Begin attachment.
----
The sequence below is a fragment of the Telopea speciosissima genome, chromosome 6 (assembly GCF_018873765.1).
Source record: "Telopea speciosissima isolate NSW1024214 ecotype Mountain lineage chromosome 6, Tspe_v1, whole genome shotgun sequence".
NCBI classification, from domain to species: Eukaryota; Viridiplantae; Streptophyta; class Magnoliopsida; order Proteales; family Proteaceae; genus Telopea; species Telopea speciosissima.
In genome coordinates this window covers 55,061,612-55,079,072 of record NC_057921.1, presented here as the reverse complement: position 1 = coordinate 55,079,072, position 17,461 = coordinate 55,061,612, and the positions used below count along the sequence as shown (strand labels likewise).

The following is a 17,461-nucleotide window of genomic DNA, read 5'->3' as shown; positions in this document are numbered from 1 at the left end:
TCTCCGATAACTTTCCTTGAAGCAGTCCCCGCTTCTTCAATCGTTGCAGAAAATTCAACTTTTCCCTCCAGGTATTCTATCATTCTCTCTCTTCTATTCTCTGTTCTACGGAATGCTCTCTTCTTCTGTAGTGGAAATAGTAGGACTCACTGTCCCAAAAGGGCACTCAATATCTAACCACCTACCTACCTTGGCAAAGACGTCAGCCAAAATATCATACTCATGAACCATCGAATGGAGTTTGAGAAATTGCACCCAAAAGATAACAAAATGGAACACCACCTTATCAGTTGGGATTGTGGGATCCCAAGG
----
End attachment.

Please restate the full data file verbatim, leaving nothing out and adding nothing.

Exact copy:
The sequence below is a fragment of the Telopea speciosissima genome, chromosome 6 (assembly GCF_018873765.1).
Source record: "Telopea speciosissima isolate NSW1024214 ecotype Mountain lineage chromosome 6, Tspe_v1, whole genome shotgun sequence".
NCBI classification, from domain to species: Eukaryota; Viridiplantae; Streptophyta; class Magnoliopsida; order Proteales; family Proteaceae; genus Telopea; species Telopea speciosissima.
In genome coordinates this window covers 55,061,612-55,079,072 of record NC_057921.1, presented here as the reverse complement: position 1 = coordinate 55,079,072, position 17,461 = coordinate 55,061,612, and the positions used below count along the sequence as shown (strand labels likewise).

The following is a 17,461-nucleotide window of genomic DNA, read 5'->3' as shown; positions in this document are numbered from 1 at the left end:
TCTCCGATAACTTTCCTTGAAGCAGTCCCCGCTTCTTCAATCGTTGCAGAAAATTCAACTTTTCCCTCCAGGTATTCTATCATTCTCTCTCTTCTATTCTCTGTTCTACGGAATGCTCTCTTCTTCTGTAGTGGAAATAGTAGGACTCACTGTCCCAAAAGGGCACTCAATATCTAACCACCTACCTACCTTGGCAAAGACGTCAGCCAAAATATCATACTCATGAACCATCGAATGGAGTTTGAGAAATTGCACCCAAAAGATAACAAAATGGAACACCACCTTATCAGTTGGGATTGTGGGATCCCAAGG